Superlift eXtreme Rings

By Jack Brinks

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If you’ve ever run trails like Snake Pit, Green Mamba, Jeff’s Ledges, or Wet N’ Wild near Clayton, Oklahoma, I know you’ll appreciate the need for protection - differential cover protection, that is!  These photos of  Steve Snyder show what I mean. This could have easily been a very expensive situation.  Fortunately, that big rock didn’t punch a hole in his stock diff cover – this time!

Superlift eXtreme Rings
Superlift eXtreme Rings

Not exclusive to trails that are many times covered by several feet of water in places, differential cover damage can really ruin your day, as the resulting potential for fluid loss and expensive internal damage can be a major pain!

Superlift eXtreme RingsWhile quite a few manufacturers offer some sort of differential protectors, from complete replacement covers to guards that bolt just to the lower half of the cover area, respected suspension company Superlift has jumped into the fray with an attractive alternative, at a very reasonable price!

Constructed from laser-cut 3/16” plate steel, Superlift’s eXtreme Rings seem to be a very affordable compromise between expensive full-cover replacements and the bolt-on guards.  The advantage of a full-cover replacement is that it protects 100% of the differential cover area, but usually at a significant price.  The guards are less expense, but cover maybe only the bottom 1/3 or ½ of the cover area.  They also usually stick out further, many times creating issues with steering linkage on the front, or gas tank clearance on the rear.

The eXtreme Ring bolts around the entire circumference of the cover area, reinforcing the lip area, and protecting the area of the differential most likely to come into contact with foreign objects, i.e. rocks!  They are also finished in a yellow/gold zinc-chromate to help deter rust.  

Superlift eXtreme Rings

As you may have guessed, installation of the eXtreme Rings is fairly straight forward.  However, as pointed out in the installation instructions, there are a couple of pointers that will save some time and hassle, so read them first.  The older I get, the more I tend to read instructions before starting work!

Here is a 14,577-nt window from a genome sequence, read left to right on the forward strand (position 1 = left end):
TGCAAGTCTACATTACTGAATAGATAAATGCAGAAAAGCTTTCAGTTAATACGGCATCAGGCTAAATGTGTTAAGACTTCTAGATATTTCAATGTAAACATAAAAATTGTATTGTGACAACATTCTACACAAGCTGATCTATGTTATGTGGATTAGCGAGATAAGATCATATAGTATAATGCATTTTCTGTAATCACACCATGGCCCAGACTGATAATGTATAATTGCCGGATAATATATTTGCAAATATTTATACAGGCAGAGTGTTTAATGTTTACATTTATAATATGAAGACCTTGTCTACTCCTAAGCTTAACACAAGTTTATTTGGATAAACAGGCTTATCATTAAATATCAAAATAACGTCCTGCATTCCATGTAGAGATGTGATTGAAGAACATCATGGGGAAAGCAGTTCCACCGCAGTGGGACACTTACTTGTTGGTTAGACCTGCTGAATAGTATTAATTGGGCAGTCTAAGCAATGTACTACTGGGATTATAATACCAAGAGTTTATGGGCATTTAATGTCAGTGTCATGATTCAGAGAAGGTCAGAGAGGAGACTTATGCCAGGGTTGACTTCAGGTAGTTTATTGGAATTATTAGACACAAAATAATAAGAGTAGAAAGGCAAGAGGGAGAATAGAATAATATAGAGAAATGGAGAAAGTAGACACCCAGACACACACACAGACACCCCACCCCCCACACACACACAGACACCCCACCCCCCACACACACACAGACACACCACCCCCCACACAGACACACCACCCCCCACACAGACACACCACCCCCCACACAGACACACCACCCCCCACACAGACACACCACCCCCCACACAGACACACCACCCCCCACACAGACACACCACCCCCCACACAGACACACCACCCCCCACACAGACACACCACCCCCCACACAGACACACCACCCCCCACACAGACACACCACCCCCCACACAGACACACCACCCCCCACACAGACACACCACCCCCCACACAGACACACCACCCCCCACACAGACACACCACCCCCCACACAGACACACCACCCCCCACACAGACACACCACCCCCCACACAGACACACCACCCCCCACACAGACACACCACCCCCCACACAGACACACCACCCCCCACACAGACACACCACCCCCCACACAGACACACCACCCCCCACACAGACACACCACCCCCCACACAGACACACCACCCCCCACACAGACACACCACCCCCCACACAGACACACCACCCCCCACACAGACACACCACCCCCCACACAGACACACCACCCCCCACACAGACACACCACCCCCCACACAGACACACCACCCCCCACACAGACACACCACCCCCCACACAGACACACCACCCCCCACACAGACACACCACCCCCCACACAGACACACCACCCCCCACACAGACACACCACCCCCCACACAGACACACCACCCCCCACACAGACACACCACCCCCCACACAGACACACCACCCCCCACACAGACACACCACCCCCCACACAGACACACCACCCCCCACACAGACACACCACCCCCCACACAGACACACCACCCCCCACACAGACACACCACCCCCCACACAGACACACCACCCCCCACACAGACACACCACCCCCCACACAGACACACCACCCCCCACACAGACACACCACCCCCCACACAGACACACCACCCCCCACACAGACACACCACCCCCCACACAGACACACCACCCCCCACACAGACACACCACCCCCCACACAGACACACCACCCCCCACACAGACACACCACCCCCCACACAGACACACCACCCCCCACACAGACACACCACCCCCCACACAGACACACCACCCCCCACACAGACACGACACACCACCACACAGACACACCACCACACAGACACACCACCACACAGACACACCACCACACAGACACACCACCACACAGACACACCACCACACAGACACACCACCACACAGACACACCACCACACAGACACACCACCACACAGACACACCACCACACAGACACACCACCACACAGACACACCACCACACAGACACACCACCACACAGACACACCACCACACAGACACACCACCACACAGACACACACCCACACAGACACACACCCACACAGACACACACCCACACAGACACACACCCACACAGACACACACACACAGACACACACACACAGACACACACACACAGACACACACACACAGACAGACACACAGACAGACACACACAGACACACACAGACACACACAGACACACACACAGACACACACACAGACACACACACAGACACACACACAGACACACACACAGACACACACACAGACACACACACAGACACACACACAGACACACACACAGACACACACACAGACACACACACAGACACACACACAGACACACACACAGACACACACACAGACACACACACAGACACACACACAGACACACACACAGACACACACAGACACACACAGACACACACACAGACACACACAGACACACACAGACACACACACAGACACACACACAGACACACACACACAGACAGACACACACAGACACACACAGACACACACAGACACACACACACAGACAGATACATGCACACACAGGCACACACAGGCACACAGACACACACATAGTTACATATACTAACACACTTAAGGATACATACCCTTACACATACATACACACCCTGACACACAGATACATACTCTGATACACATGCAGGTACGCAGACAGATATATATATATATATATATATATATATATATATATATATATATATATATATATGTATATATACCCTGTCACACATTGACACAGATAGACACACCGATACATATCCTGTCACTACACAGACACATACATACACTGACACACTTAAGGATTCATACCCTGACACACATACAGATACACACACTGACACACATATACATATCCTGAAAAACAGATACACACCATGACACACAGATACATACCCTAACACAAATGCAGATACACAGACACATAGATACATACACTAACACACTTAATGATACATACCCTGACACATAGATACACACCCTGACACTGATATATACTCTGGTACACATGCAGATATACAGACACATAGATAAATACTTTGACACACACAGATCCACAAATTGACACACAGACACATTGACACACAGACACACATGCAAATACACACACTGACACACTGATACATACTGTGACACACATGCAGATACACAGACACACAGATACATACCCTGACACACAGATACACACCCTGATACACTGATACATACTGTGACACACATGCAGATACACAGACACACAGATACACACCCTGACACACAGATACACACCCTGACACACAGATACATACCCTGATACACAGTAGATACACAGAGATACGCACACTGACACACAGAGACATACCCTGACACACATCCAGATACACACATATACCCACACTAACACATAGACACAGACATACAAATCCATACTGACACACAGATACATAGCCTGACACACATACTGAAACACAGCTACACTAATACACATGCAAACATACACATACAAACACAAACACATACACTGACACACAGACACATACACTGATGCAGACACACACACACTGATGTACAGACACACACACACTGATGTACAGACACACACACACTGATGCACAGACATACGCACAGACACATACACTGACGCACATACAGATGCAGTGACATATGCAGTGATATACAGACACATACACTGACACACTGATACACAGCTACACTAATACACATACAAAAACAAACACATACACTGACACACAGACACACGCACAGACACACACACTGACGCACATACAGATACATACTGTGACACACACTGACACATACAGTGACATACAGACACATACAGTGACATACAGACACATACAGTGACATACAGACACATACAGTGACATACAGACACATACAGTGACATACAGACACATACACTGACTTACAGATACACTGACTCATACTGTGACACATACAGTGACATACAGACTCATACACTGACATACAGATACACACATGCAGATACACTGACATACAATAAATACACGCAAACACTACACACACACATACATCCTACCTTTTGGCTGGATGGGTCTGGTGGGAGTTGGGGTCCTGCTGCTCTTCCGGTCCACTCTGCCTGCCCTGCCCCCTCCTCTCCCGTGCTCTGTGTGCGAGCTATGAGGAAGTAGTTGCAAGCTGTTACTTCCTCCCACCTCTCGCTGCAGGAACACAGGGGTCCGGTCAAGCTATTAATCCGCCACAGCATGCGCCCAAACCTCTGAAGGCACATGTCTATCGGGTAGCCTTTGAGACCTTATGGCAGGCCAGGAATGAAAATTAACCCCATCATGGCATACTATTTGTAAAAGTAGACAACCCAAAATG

We’re going to install these rings on my 1977 Jeep CJ-7 aka “Déjà Vu.”  Some of you may remember this Jeep. It suffered a bad rollover about 5 years ago, was rebuilt within several months, and then wheeled for a couple of years.  Two years ago, I built another CJ-7 using the suspension and Dana 44 axles from Déjà Vu, with plans to go “bigger.”  Finally, after many delays for various reasons, it’s running again (or will be by time you read this), with a Dana 60 front differential and a Corporate 14 bolt rear diff.   


Superlift eXtreme Rings
Superlift eXtreme Rings

As you can see, I’m running a spring-over suspension for now, using some YJ leaf springs with an extra leaf or two to give me a little more lift to clear the 38” Super Swamper radials.  With high clearance steering arms sitting on top of the D60 knuckles, I’ve eliminated just about everything that could get hung up under there, except the diffs themselves!  That’s where the Superlift eXtreme Rings come in.

Superlift eXtreme Rings
Dana 60 prior to install
Superlift eXtreme Rings
14 Bolt prior to install

Since these diffs were recently cleaned up and filled with fresh gear oil, I installed the eXtreme Rings without removing the covers.  As pointed out in the instructions, this can easily be done with most differentials, since the RTV basically “glues” the cover to the differential housing.  But, as pointed out, it’s possible that doing this could lead to a leak if you’re not careful, are unlucky, or both.  Also mentioned in the instructions is that some diff cover bolt holes are drilled

all the way through to the inside of the housing.  If this is the case, I’d suggest you go ahead and drain the gear oil, clean up the mounting surface, and reseal the cover using a good RTV sealant.  Otherwise, your chances of developing a leak are quite high.  If your rig is in need of differential maintenance, now’s a good time to do it, anyway.

One of the first steps in the installation procedure recommends you “test-fit” the eXtreme Rings, making sure the bolt holes line up properly, etc..  Good idea, but here’s where I ran into a little snag.  Apparently, one Dana 60 differential cover is not necessarily the same as the next one.  The bolt holes line up, but the depth of the cover may be different, depending on the application.  In talking with the folks at Superlift, I just told them I needed a 14 Bolt and a Dana 60 eXtreme Ring, which is exactly what they sent me.  However, I quickly found out that the Dana 60 Ring wasn’t deep enough!  A quick call to Superlift revealed the error, and the correct one was on the way. 

After some research, it was determined that there are at least 2 variations of Dana 60 diff covers, and probably more.  A couple of quick measurements will help. The first eXtreme Ring I received had a depth of  2 9/16”. The second one measures 3 ¼”.  (see photo below/left) Either way, just pick up the phone and tell Superlift what you have and they’ll get you straightened out in no time!  

Superlift eXtreme Rings
Dana 60: 2 9/16" left   3 1/4" right
Superlift eXtreme RingsArea being trimmed to fit shaved differential





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